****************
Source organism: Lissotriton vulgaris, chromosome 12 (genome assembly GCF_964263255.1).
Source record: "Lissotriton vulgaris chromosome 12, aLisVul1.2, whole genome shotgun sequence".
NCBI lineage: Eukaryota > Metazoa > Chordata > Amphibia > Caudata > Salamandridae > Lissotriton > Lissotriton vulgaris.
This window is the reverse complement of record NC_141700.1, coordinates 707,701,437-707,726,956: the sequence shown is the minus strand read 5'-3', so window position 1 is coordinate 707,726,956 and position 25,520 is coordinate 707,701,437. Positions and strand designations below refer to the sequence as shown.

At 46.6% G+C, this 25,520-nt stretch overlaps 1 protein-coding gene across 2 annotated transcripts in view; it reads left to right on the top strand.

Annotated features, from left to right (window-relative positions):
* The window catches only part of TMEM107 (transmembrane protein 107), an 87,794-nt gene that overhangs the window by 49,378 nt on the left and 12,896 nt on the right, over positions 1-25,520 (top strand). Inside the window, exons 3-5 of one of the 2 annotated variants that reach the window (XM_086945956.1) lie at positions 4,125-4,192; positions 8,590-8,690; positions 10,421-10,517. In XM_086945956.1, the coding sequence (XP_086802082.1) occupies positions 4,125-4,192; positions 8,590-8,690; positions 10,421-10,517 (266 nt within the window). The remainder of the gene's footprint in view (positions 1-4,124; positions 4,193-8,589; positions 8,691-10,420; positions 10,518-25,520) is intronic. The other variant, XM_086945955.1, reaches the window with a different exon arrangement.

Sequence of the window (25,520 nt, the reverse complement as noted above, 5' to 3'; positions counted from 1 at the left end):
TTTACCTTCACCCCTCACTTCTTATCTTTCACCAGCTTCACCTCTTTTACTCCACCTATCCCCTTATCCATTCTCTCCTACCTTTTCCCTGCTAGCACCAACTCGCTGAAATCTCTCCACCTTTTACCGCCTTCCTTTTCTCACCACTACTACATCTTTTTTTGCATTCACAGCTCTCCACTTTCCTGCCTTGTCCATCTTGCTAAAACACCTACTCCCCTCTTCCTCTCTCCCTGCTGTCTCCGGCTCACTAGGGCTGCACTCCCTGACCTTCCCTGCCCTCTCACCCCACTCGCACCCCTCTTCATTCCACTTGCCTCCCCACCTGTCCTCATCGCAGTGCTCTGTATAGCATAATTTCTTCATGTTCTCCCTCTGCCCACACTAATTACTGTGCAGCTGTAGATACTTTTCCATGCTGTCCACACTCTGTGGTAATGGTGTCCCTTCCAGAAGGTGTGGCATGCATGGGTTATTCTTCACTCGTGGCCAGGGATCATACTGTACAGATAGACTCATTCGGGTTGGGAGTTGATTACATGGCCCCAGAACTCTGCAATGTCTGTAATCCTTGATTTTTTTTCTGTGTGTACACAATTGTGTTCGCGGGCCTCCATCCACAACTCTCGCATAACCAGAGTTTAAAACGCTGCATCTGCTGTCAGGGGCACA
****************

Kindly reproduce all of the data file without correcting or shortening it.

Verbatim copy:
Source organism: Lissotriton vulgaris, chromosome 12 (genome assembly GCF_964263255.1).
Source record: "Lissotriton vulgaris chromosome 12, aLisVul1.2, whole genome shotgun sequence".
NCBI lineage: Eukaryota > Metazoa > Chordata > Amphibia > Caudata > Salamandridae > Lissotriton > Lissotriton vulgaris.
This window is the reverse complement of record NC_141700.1, coordinates 707,701,437-707,726,956: the sequence shown is the minus strand read 5'-3', so window position 1 is coordinate 707,726,956 and position 25,520 is coordinate 707,701,437. Positions and strand designations below refer to the sequence as shown.

At 46.6% G+C, this 25,520-nt stretch overlaps 1 protein-coding gene across 2 annotated transcripts in view; it reads left to right on the top strand.

Annotated features, from left to right (window-relative positions):
* The window catches only part of TMEM107 (transmembrane protein 107), an 87,794-nt gene that overhangs the window by 49,378 nt on the left and 12,896 nt on the right, over positions 1-25,520 (top strand). Inside the window, exons 3-5 of one of the 2 annotated variants that reach the window (XM_086945956.1) lie at positions 4,125-4,192; positions 8,590-8,690; positions 10,421-10,517. In XM_086945956.1, the coding sequence (XP_086802082.1) occupies positions 4,125-4,192; positions 8,590-8,690; positions 10,421-10,517 (266 nt within the window). The remainder of the gene's footprint in view (positions 1-4,124; positions 4,193-8,589; positions 8,691-10,420; positions 10,518-25,520) is intronic. The other variant, XM_086945955.1, reaches the window with a different exon arrangement.

Sequence of the window (25,520 nt, the reverse complement as noted above, 5' to 3'; positions counted from 1 at the left end):
TTTACCTTCACCCCTCACTTCTTATCTTTCACCAGCTTCACCTCTTTTACTCCACCTATCCCCTTATCCATTCTCTCCTACCTTTTCCCTGCTAGCACCAACTCGCTGAAATCTCTCCACCTTTTACCGCCTTCCTTTTCTCACCACTACTACATCTTTTTTTGCATTCACAGCTCTCCACTTTCCTGCCTTGTCCATCTTGCTAAAACACCTACTCCCCTCTTCCTCTCTCCCTGCTGTCTCCGGCTCACTAGGGCTGCACTCCCTGACCTTCCCTGCCCTCTCACCCCACTCGCACCCCTCTTCATTCCACTTGCCTCCCCACCTGTCCTCATCGCAGTGCTCTGTATAGCATAATTTCTTCATGTTCTCCCTCTGCCCACACTAATTACTGTGCAGCTGTAGATACTTTTCCATGCTGTCCACACTCTGTGGTAATGGTGTCCCTTCCAGAAGGTGTGGCATGCATGGGTTATTCTTCACTCGTGGCCAGGGATCATACTGTACAGATAGACTCATTCGGGTTGGGAGTTGATTACATGGCCCCAGAACTCTGCAATGTCTGTAATCCTTGATTTTTTTTCTGTGTGTACACAATTGTGTTCGCGGGCCTCCATCCACAACTCTCGCATAACCAGAGTTTAAAACGCTGCATCTGCTGTCAGGGGCACA